By Abdulaziz Alajlan*
If a week in politics, as the old saying goes, is a long time, then it seems a week in Saudi Arabia is looking like a lifetime right now.
Every week there appears news about change. First, it’s driven by external factors and the need to adapt – the oil price, the conflicts in Yemen and further north in Syria, the stuttering Europe economy, the gyrating global stock markets that are bulls one day, bears the next.
And a second large part of it is internal, and for the most part, hard-wired to the first. It begins with the pace of reform across the public sector driven by the leadership of the Council of Ministers and CEDA. It is manifesting itself in a construction sector downturn, in a weak stock market, and in a caution about investment and a desire to hang onto cash as much and for as long as possible.
So, how can organizations intricately connected to the market – indeed pulsating and performing at the beat of the market – keep up? What information do they need to survive, to change and adapt, to succeed? Among other things, they look to see, hear and learn from their peers and their competitors. They adapt, they improvise. And hopefully, they overcome.
As a gauge on the need for market intelligence, Mercer’s recent series of forums across the Kingdom – in Jeddah, Riyadh and al Khobar – were heavily oversubscribed in all three locations. There were double the number of attendees, and three times the number of questions and discussions around HR’s determination to adapt and overcome.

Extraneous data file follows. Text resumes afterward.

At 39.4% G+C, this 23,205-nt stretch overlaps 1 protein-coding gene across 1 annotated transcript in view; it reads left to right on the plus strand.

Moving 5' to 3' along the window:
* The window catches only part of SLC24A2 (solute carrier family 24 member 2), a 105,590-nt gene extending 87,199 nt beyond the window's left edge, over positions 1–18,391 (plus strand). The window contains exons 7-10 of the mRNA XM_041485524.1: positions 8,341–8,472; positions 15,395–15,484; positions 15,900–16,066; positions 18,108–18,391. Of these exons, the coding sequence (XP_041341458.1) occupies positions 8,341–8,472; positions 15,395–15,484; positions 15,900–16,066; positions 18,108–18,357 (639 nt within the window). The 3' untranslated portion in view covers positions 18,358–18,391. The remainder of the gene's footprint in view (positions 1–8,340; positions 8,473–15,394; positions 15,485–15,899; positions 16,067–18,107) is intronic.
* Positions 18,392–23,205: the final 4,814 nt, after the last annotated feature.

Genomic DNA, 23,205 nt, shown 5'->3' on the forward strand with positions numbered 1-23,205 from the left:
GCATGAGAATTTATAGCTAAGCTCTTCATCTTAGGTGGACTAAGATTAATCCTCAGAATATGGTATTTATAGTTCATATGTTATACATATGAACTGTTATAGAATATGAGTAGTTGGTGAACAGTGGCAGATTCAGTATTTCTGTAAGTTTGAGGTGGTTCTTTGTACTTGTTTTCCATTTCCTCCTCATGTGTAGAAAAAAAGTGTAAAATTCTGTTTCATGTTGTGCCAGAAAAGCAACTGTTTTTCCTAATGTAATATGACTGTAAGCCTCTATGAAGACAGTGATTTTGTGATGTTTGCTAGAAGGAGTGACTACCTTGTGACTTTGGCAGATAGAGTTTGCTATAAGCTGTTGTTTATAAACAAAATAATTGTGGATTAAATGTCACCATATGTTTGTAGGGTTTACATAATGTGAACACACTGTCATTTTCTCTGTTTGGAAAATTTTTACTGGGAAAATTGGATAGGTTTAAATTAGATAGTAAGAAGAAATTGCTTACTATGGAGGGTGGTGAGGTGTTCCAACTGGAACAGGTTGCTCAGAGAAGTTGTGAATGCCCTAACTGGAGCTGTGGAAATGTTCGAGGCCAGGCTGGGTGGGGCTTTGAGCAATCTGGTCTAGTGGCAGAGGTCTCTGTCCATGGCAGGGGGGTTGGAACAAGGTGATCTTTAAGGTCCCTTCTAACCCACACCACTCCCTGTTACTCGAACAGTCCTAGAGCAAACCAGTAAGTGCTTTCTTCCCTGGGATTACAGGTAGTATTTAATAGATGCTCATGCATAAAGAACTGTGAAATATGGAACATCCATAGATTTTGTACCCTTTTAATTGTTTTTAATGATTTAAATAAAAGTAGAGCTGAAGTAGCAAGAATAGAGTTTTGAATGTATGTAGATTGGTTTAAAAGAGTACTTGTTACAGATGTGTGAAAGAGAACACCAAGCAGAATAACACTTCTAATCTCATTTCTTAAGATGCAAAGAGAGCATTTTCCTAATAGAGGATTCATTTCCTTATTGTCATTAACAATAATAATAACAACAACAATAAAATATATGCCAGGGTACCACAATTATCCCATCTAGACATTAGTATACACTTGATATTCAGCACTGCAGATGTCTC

The forum debates were a long way from the same forums six months earlier. In October 2015, compensation and benefits trends were at the top of the agenda, as usual. There was talk of 5% + in pay rises for 2016. Broader HR trends surfaced as well: Saudization, performance management, long-term incentives, plus others. But with oil prices on the slide, a new leadership in the Kingdom and an unsettled geo-political landscape, few at the October Mercer forums were willing to go too far with their predictions about how they and their organizations might foretell the future.
So, what’s changed? What are the hot topics HR professionals are confronting now, and across 2016? First, we list some of the comments and concerns raised by HR professionals at the forums, and then we seek to identify some broader recurring themes.
“Our budget for salary increases is based solely on company performance and individual contributions rather than how the industry or economy is doing overall”
“Our increases this year will be to the base, to fix our internal equity. We think this will help retention and engagement.”
“We are searching for more sources of data because the government budget deficit will affect everyone for a long time, and in different ways.”
“We are working with HRDF to hire interns and trainees and 90% of them end up being hired.”
“Industrial and manufacturing organizations struggle to attract the right female talent. If we find them, the transport question makes it another issue for them their families, and us.”
“We prefer to hire Saudis for entry levels and invest in their development rather than headhunt for higher positions that might leave after a few years. We did not use to do this as much as we do now.”
“Recent Saudi graduates have high expectations of careers and salaries. It takes time to educate them.”
“Saudis do not prefer to move to other GCC countries, especially Oman. Getting the pay mix for those that are ok with a move is not easy.”
“Finance and our executives are pushing to cut-costs.”
“The competition between locally headquartered companies and multinationals for talent is increasing.”